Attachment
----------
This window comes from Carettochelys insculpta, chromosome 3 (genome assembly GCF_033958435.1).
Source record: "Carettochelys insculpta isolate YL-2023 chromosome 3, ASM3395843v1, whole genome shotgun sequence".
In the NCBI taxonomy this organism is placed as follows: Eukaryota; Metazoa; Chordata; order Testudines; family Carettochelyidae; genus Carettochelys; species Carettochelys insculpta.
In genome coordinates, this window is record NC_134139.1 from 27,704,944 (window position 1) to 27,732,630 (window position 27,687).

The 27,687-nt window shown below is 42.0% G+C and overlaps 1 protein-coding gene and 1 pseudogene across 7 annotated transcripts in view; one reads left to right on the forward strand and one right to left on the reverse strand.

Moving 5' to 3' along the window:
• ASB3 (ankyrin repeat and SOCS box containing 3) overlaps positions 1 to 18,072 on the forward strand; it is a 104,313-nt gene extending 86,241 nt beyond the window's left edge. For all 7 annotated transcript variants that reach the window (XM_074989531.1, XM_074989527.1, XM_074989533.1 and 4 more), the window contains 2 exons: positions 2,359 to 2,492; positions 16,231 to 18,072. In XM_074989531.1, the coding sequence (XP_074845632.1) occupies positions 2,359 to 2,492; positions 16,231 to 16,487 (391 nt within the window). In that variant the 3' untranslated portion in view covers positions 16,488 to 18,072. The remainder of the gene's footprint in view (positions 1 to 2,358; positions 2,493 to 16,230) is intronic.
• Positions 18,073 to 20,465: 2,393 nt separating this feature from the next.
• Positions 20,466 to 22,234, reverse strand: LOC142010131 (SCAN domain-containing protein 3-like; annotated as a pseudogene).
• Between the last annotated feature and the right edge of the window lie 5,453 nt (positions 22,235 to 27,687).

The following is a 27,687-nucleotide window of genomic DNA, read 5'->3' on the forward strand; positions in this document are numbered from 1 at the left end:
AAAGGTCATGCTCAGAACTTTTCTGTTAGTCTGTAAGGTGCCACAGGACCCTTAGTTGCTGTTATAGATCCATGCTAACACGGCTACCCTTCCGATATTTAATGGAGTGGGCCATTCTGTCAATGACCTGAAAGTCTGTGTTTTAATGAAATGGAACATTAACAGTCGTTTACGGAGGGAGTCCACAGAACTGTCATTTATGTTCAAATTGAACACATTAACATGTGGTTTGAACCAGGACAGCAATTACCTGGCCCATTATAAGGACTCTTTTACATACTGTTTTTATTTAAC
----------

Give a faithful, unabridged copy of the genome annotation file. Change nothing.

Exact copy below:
This window comes from Carettochelys insculpta, chromosome 3 (genome assembly GCF_033958435.1).
Source record: "Carettochelys insculpta isolate YL-2023 chromosome 3, ASM3395843v1, whole genome shotgun sequence".
In the NCBI taxonomy this organism is placed as follows: Eukaryota; Metazoa; Chordata; order Testudines; family Carettochelyidae; genus Carettochelys; species Carettochelys insculpta.
In genome coordinates, this window is record NC_134139.1 from 27,704,944 (window position 1) to 27,732,630 (window position 27,687).

The 27,687-nt window shown below is 42.0% G+C and overlaps 1 protein-coding gene and 1 pseudogene across 7 annotated transcripts in view; one reads left to right on the forward strand and one right to left on the reverse strand.

Moving 5' to 3' along the window:
• ASB3 (ankyrin repeat and SOCS box containing 3) overlaps positions 1 to 18,072 on the forward strand; it is a 104,313-nt gene extending 86,241 nt beyond the window's left edge. For all 7 annotated transcript variants that reach the window (XM_074989531.1, XM_074989527.1, XM_074989533.1 and 4 more), the window contains 2 exons: positions 2,359 to 2,492; positions 16,231 to 18,072. In XM_074989531.1, the coding sequence (XP_074845632.1) occupies positions 2,359 to 2,492; positions 16,231 to 16,487 (391 nt within the window). In that variant the 3' untranslated portion in view covers positions 16,488 to 18,072. The remainder of the gene's footprint in view (positions 1 to 2,358; positions 2,493 to 16,230) is intronic.
• Positions 18,073 to 20,465: 2,393 nt separating this feature from the next.
• Positions 20,466 to 22,234, reverse strand: LOC142010131 (SCAN domain-containing protein 3-like; annotated as a pseudogene).
• Between the last annotated feature and the right edge of the window lie 5,453 nt (positions 22,235 to 27,687).

The following is a 27,687-nucleotide window of genomic DNA, read 5'->3' on the forward strand; positions in this document are numbered from 1 at the left end:
AAAGGTCATGCTCAGAACTTTTCTGTTAGTCTGTAAGGTGCCACAGGACCCTTAGTTGCTGTTATAGATCCATGCTAACACGGCTACCCTTCCGATATTTAATGGAGTGGGCCATTCTGTCAATGACCTGAAAGTCTGTGTTTTAATGAAATGGAACATTAACAGTCGTTTACGGAGGGAGTCCACAGAACTGTCATTTATGTTCAAATTGAACACATTAACATGTGGTTTGAACCAGGACAGCAATTACCTGGCCCATTATAAGGACTCTTTTACATACTGTTTTTATTTAAC